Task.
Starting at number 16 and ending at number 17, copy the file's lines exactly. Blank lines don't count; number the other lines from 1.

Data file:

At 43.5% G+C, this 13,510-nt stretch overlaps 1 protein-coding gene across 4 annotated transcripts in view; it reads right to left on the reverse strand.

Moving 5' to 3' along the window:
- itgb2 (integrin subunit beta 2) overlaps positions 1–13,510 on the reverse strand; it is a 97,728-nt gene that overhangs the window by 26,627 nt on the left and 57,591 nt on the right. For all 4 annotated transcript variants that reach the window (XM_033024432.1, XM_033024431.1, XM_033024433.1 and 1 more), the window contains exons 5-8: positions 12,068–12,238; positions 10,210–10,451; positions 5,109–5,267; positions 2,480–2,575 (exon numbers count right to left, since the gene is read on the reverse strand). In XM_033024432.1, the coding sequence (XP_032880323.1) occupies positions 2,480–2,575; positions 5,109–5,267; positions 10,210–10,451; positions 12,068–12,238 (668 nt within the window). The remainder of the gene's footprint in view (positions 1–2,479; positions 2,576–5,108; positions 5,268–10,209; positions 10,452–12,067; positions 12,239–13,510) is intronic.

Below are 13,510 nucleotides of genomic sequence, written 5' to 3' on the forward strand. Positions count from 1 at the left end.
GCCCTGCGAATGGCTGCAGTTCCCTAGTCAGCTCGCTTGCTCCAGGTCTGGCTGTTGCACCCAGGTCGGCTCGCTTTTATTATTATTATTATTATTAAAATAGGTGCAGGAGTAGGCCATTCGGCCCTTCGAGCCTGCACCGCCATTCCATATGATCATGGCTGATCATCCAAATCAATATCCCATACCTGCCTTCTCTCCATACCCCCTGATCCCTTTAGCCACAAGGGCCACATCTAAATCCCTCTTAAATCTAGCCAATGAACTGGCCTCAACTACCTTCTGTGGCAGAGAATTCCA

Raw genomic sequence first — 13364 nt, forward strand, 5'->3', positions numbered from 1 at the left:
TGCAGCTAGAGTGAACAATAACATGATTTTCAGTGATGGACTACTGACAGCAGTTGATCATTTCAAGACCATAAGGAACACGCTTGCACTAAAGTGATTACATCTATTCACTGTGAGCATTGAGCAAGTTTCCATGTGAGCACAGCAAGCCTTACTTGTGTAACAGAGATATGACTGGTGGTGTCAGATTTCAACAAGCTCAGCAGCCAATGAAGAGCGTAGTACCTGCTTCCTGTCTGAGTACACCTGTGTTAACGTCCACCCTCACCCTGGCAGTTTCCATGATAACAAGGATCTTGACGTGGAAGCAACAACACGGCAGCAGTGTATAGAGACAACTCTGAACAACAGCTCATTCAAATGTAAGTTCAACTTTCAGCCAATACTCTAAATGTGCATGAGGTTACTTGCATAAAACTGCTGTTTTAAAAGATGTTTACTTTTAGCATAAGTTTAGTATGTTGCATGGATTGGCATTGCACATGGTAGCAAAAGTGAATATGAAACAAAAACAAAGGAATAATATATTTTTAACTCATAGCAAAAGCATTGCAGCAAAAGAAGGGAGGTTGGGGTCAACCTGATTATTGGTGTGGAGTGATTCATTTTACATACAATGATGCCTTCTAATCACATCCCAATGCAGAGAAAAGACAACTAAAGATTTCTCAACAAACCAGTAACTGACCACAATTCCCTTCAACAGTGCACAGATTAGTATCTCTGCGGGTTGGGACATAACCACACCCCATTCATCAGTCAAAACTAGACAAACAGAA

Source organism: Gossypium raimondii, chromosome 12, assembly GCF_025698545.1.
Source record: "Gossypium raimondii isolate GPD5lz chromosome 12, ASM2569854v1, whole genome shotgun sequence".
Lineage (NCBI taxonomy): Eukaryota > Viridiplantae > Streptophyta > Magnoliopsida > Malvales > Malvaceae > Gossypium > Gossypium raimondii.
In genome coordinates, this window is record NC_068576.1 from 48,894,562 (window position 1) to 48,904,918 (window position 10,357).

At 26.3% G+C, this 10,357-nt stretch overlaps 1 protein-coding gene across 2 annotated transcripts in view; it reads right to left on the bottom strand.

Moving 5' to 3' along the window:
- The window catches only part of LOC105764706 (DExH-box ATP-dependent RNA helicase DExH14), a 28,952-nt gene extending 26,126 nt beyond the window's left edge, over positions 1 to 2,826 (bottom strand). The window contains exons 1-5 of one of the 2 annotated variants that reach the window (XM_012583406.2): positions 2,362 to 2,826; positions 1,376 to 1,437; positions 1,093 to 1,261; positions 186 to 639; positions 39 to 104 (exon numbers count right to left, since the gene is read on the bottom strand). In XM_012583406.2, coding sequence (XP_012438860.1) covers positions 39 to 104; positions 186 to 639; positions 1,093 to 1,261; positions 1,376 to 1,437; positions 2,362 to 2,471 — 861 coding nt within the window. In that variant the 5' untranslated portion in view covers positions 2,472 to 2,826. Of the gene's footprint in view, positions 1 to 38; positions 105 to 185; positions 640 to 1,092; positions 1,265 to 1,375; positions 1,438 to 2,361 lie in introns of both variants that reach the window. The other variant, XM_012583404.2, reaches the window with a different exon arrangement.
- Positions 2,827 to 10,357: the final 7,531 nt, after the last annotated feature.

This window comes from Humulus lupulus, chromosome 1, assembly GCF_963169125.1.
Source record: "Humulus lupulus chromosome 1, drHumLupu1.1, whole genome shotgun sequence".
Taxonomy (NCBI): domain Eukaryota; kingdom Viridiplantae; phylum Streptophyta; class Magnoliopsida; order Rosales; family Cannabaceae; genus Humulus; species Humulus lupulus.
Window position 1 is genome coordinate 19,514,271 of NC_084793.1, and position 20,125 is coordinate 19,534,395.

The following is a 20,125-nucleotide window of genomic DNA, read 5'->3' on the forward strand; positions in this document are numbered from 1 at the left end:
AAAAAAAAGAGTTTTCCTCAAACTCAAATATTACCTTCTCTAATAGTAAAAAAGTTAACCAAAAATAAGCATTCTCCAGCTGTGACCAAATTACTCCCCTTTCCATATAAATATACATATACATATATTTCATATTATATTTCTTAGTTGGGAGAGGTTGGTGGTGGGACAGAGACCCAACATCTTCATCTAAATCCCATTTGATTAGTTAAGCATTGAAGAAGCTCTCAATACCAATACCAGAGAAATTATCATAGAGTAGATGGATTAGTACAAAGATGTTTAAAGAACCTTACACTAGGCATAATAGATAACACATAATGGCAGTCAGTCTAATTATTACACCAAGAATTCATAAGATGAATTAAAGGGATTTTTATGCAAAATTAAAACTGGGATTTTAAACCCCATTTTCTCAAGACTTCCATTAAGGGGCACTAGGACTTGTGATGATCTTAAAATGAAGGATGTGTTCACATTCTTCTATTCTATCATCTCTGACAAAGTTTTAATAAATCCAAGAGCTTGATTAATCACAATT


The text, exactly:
This window comes from Humulus lupulus, chromosome 1, assembly GCF_963169125.1.
Source record: "Humulus lupulus chromosome 1, drHumLupu1.1, whole genome shotgun sequence".